Chances are, you’re retrofitting your building to replace aging systems, improve structural integrity or aesthetics. Have you considered the positive impacts that these retrofits can also bring to your utility bills, risk mitigation, attracting clients and improving occupant health? If not, you’re missing a huge opportunity to get the most out of your retrofit.
The traditional design/build process fails to make the connection between buildings that actually perform well and overall business prosperity. All too often we see project/construction managers who are more concerned with the budget and schedule than making sure equipment upgrades function to the performance standards owners seek. If improving your building is the reason behind your retrofit, you need a design/construction team that shares your retrofit goals and understands holistic building value and performance. You need High Performance Management.
PM + CM + Performance = HPM
High Performance Management (HPM) is a new approach to Project Management (PM) and Construction Management (CM) that aims to derive holistic business value from high-performance building retrofits. The High Performance Manager (HP Manager) oversees the design/build process to ensure performance, value, building health and economics are ingrained into each retrofit decision.Similar to a traditional PM/CM, the HP Manager acts as the owner’s representative to develop a master project plan and construction schedule and contracts service providers to get the job done. Unique from the traditional PM/CM, the HP Manager brings expertise in building efficiency and economics to help the owner identify the costs and benefits of performance objectives, as well as realize the value of those objectives through design, construction and operations.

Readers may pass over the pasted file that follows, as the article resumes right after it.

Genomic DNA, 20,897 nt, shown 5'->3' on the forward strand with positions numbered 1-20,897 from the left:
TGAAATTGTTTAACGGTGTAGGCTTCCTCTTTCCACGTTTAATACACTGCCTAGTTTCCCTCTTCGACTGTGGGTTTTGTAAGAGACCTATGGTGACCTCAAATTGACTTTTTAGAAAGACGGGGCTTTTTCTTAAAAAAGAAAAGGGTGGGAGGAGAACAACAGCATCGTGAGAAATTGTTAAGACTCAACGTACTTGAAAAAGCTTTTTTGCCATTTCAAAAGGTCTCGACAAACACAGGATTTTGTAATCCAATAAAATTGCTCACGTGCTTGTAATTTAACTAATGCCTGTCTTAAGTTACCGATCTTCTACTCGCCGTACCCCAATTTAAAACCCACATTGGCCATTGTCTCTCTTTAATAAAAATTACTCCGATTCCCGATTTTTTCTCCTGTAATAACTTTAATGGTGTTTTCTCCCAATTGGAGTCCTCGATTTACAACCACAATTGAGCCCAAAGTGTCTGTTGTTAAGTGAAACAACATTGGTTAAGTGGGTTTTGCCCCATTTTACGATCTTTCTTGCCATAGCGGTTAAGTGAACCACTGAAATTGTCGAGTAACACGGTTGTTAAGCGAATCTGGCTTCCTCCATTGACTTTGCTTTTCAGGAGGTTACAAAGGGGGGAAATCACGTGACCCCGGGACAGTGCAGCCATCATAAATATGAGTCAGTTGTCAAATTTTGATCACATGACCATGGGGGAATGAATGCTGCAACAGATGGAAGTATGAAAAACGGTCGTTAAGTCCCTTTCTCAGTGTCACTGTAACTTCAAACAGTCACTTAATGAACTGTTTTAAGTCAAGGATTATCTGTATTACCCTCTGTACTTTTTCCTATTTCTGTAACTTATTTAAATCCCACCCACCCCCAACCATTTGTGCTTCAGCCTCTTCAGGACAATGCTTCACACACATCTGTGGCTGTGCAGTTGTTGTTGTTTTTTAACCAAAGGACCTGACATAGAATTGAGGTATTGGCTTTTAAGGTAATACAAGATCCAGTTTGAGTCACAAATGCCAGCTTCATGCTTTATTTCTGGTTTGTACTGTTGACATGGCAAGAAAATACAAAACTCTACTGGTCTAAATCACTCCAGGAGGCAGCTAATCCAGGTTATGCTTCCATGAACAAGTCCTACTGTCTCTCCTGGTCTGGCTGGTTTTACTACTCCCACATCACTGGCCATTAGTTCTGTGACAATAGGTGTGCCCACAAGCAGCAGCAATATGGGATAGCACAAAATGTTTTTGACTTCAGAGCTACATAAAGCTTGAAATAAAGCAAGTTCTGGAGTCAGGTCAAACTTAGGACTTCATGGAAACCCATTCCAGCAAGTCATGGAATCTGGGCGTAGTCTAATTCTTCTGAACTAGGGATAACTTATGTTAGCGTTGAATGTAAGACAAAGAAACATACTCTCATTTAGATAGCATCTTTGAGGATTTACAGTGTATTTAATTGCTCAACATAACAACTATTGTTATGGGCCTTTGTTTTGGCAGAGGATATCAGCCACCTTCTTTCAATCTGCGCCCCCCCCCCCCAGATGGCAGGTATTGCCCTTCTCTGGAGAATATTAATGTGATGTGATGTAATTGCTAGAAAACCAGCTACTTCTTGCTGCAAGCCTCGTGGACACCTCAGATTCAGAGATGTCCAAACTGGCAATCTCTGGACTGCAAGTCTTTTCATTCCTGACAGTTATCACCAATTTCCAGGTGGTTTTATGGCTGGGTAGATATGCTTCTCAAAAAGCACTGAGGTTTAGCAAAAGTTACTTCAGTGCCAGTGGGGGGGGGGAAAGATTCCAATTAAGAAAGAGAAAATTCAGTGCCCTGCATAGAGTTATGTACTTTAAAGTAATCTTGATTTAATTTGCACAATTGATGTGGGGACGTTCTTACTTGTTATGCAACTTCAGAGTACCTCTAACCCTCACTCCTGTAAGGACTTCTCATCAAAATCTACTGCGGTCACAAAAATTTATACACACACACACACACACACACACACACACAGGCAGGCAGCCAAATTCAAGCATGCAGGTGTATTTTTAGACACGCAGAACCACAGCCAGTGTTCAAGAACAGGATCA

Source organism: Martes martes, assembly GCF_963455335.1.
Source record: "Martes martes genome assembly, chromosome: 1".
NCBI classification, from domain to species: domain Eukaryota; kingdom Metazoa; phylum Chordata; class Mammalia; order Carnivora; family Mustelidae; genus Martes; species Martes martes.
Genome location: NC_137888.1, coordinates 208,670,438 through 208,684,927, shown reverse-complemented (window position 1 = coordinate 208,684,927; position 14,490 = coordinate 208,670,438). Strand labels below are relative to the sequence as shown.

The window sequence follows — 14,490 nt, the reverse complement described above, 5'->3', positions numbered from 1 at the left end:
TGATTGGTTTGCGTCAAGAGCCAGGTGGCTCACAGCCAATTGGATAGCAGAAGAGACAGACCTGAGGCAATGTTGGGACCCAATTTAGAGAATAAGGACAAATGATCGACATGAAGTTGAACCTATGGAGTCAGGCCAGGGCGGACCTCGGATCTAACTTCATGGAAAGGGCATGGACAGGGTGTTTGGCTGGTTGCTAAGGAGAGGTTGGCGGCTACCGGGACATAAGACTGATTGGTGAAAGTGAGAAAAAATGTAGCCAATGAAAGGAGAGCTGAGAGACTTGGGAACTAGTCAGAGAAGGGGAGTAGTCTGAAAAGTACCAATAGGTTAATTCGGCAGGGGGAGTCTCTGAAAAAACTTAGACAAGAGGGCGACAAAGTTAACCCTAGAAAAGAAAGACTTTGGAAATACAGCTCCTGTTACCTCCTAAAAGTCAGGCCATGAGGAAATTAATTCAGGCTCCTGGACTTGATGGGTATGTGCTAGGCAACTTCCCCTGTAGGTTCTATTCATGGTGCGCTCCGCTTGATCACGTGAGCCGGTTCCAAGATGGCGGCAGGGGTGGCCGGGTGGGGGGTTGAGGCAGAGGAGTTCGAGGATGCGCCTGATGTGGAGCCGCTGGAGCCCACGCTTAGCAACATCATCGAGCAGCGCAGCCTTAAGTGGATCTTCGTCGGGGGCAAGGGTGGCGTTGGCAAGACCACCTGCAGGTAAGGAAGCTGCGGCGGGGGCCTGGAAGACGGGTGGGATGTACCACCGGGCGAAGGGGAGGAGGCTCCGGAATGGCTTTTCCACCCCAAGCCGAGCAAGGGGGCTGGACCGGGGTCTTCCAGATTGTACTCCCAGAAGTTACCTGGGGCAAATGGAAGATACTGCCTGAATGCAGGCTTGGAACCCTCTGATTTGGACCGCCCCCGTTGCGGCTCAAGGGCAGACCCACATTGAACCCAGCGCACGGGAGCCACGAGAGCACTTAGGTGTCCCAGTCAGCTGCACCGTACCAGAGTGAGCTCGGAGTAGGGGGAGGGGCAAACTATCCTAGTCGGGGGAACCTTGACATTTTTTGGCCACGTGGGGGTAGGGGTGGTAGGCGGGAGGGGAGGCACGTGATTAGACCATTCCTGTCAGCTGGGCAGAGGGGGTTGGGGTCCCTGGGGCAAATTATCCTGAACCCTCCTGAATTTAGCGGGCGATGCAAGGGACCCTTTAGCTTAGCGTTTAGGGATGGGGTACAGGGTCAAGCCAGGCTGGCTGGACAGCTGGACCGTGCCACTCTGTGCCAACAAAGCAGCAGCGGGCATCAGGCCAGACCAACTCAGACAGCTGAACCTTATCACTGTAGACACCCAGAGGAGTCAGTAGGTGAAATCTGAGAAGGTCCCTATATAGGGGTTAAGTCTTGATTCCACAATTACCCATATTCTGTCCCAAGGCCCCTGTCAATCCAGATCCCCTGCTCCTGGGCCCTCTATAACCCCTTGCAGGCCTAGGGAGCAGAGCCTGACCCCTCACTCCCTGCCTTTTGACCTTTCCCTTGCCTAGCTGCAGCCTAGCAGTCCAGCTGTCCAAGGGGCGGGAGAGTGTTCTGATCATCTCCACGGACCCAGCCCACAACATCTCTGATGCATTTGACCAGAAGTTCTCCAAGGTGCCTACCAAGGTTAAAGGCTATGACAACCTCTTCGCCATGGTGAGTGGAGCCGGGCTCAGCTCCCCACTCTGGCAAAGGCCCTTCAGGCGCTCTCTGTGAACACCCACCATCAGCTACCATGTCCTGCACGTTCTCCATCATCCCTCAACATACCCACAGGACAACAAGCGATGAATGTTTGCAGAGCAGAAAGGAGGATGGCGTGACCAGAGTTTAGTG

So why not just hire a sustainability consultant to work alongside the PM/CM? This “bolt on” approach, where performance is thought of as an add-on rather than a central goal, runs the risk of missing opportunities for synergistic building performance enhancements that an HP Manager specializes in uncovering. For building owners retrofitting to enhance their asset value, realize significant returns on retrofit investments, make a positive environmental impact, improve the health and well-being of their occupants, and/or all of the above, HPM is the sure-fire, cost-effective way to achieve these objectives.
HPM uses financial and sustainability criteria to run optimization scenarios on performance enhancements. It also incorporates flexibility into the design, taking potential future changes into account that will inevitably affect building operations down the line, such as the number of occupants and emerging technologies. This built-in flexibility allows projects to maintain operational performance over time, rather than just in modeling scenarios that work for the building’s use today.
HPM has taken building retrofits to net-zero energy (NZE)—where a building only consumes as much energy as it produces—like the IBEW/NECA Zero Net Energy Center electrical training facility in San Leandro, Calif. This facility started with a gut rehab of its 1980s shell for seismic upgrades and ended with meeting NZE standards for traditional construction costs, also achieving a dollar-for-dollar appraisal value on its high-performance building features. So long, energy bills!
The HPM process will vary by project parameters and goals, but its basic elements can be described in concert with the phases of a project: Investigation and Discovery, Design, Construction Administration and Operations. Beginning with the definition of project resources and objectives, HPM employs an iterative process to streamline these resources throughout in each phase thereafter. This process is depicted in Figure 1.
PART I: Investigation and Discovery
One of the most critical components to achieve holistic building performance lies in the initial conversations between the ownership team and the HP Manager, when the Owner’s Project Requirements (OPR) are developed.
Traditional projects tend to rush this phase to cut costs and get started on design. Yet the soft costs incurred by spending adequate time planning before pencil is put to paper will significantly reduce changes during design and construction, when they’re much more costly and detrimental to the project schedule. Establishing objective criteria and fully communicating with all stakeholders is fundamental to high-performance retrofit success.